Several options present themselves when you start thinking about a will. Get an attorney, visit free community-funded legal services or buy a will-in-a-box. The vagaries of estate law are definitely too much for an "instant will" where you just fill-in-the-blanks and frequently are beyond the scope of community based legal services.

Contemplating your own death is not a pleasant thing. Many Americans put off thinking about the hard questions such as who gets everything when the end is reached. The American Bar Association points out that roughtly one-third of the people who die this year will die without a Last Will and Testament. The truth is, after you’re gone, your family will have to take up the same question. Without a will to follow, they will need to make a "best-guess" as to your wishes and desires. By writing, and filing, your will now, you can save those you care about from the aggravation of settling your affairs.


See: American Bar Association

Why a Will is Needed

A will is your legal way of telling everyone to whom you want to leave your possessions. If you die "intestate," without a will, the state will make the decision for you. While state laws vary, your wife and children will receive your assets. Single with no kids? The state will decide who, among your relatives, will get the inheritance. Maybe the state will make the same choices you would — maybe not. Regardless, it’s better to put a plan in place now than to hope a nameless probate judge will guess correctly.

Take Inventory

Create a list of your assets. Be sure to include retirement savings, insurance policies and real estate. Have any items of sentimental value? Be sure to include them in the inventory.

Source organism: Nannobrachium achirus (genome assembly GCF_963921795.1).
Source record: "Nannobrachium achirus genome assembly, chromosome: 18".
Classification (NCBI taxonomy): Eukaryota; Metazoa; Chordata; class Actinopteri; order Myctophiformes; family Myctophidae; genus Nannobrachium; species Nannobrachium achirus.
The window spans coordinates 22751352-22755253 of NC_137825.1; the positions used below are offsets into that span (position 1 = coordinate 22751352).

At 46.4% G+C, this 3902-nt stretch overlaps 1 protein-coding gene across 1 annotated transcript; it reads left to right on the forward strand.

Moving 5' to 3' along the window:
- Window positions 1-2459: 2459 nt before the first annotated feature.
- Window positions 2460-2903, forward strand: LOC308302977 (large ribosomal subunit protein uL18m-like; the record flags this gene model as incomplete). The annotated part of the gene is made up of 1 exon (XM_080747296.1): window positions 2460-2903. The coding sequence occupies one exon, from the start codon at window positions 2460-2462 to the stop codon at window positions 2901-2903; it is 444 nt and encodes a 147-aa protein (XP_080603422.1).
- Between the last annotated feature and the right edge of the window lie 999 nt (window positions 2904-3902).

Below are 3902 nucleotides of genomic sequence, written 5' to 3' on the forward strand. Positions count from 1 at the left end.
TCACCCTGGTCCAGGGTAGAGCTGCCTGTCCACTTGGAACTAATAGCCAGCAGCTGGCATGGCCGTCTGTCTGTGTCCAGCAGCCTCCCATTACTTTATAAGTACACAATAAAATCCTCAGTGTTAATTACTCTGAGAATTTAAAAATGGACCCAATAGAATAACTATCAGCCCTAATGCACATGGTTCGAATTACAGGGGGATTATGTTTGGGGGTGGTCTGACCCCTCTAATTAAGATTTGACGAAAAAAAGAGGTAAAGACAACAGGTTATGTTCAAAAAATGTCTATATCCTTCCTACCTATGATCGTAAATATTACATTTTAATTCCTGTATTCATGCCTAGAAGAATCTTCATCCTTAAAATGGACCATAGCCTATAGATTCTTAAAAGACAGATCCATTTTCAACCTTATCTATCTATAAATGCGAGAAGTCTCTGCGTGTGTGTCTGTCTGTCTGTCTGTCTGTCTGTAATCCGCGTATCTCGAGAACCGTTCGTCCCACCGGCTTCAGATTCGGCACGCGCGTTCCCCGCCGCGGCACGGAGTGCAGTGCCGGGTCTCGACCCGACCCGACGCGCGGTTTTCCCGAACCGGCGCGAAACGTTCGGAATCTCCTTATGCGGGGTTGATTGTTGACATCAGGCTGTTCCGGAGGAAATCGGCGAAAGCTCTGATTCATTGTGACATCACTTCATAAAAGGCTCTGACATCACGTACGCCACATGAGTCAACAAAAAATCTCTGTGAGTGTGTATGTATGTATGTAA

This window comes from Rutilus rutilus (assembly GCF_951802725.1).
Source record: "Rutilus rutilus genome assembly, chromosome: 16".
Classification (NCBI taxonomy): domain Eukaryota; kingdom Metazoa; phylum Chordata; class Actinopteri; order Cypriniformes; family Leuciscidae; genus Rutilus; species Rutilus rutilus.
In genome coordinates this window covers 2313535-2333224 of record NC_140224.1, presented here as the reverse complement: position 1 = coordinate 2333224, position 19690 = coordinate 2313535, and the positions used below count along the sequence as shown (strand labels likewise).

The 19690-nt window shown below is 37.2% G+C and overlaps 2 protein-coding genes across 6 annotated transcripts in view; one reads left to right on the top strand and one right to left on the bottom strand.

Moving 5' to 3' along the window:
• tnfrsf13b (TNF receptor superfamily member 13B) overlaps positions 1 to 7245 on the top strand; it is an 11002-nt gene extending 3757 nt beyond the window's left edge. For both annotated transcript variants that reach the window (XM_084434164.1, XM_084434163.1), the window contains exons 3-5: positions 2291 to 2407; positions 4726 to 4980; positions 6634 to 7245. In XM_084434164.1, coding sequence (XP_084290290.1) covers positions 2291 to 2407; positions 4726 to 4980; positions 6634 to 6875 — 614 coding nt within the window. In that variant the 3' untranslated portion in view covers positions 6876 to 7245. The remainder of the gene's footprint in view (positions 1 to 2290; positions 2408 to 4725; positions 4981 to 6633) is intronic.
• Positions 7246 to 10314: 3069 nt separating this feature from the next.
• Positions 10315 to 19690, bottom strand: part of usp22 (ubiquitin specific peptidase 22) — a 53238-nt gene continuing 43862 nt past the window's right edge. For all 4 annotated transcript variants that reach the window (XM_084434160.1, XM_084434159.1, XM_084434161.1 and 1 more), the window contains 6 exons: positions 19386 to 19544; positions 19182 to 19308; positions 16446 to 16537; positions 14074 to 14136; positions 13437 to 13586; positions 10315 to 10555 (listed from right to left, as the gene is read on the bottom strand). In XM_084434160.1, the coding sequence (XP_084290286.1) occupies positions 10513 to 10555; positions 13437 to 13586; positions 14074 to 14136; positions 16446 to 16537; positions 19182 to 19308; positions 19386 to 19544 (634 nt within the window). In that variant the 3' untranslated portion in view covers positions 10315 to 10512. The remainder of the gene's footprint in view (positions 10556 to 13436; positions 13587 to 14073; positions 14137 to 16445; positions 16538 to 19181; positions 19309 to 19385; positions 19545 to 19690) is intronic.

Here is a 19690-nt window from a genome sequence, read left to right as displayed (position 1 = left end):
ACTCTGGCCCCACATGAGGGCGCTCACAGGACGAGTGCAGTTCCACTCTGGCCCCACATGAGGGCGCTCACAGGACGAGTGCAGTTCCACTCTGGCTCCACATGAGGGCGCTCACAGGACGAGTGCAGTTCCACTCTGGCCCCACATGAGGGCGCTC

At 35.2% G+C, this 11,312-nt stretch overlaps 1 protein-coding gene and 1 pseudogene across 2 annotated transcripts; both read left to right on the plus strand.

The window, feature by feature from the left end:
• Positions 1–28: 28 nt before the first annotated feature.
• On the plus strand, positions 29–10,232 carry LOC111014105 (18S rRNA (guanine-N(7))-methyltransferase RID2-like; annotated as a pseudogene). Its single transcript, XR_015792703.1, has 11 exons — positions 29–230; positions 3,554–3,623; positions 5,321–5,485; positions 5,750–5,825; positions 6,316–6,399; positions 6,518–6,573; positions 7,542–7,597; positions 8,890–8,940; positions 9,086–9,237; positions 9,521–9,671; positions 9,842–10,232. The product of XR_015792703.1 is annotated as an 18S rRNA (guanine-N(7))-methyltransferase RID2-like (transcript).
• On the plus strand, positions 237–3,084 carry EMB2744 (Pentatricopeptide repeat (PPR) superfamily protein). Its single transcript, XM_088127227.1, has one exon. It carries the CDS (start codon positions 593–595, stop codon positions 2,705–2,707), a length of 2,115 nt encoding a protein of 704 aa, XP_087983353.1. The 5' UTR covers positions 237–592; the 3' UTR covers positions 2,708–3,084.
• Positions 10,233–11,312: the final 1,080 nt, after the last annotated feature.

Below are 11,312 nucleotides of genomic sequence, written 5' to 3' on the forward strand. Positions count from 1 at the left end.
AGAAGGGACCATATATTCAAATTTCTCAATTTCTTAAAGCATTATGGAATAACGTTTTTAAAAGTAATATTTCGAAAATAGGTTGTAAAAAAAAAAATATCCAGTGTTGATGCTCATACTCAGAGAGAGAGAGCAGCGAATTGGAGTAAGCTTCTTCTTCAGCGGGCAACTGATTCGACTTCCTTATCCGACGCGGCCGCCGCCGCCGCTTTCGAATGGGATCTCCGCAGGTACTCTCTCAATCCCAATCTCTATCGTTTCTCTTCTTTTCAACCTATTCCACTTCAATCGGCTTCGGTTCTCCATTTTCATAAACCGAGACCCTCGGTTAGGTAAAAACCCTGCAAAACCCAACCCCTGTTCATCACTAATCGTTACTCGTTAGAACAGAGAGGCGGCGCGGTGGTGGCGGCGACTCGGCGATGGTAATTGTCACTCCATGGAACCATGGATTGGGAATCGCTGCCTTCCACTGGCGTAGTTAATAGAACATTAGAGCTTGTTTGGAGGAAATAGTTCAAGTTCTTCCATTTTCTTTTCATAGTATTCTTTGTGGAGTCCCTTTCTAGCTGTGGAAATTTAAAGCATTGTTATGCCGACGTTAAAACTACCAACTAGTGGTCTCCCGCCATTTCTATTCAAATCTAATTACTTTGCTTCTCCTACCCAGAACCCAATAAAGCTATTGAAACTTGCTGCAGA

Name an Executor

An executor is the person who will be in charge of the property distribution, file your last tax returns and handle creditor claims. An executor is often a close friend or relative, but legally can be anyone you name. Make sure you select someone whom you can trust and who will handle the job in an organized way.

Name a Guardian

If you have minor children – or even adult children with disabilities – make sure to appoint a guardian in your will. A guardian is simply someone who will raise the child(ren) until they become an adult. Appointing both a primary guardian as well as an alternate will make sure that child care responsibilities aren’t dropped in case your primary guardian dies or becomes disabled and can’t care for your children.

Power of Attorney

Everyone is subject to aging and no one is immune from a health crisis. Giving someone the power of attorney to act as your agent will make sure your financial interest is protected and is conducted in line with your wishes.

A Living Will

Also called an advance medical directive, a living will is simply a statement of what you want — or don’t want — the medical community to do should you become terminally ill and cannot communicate your desires. Most states have laws that define when a living will goes into effect and those statues may limit medical intervention. An advance medical directive is the best way to make sure your voice is heard when it comes to medical care.

Healthcare Power of Attorney

Select a trusted health-care agent and put their name and duties in writing. The person should be able to understand the course of suggested medical treatment your physicians suggest for you, deal with the stress of important and hard decisions and keep your best interests in mind. A trusted family member is usually the perfect person to fill this role.

Seek an Attorney

Unless you’re single, with no children and no possessions, you should seek an attorney for help and advice instead of relying on "legal services." The legal help provided by community legal services can be competent and, in the most basic cases, may be beneficial. However, estate laws and estate planning changes so rapidly it is difficult for someone to give full and adequate attention to your needs. Look at an estate lawyer as a specialist and community legal services as a "general practitioner." There is room at the table for both, but when you need surgery, you want a surgeon and not a clinic.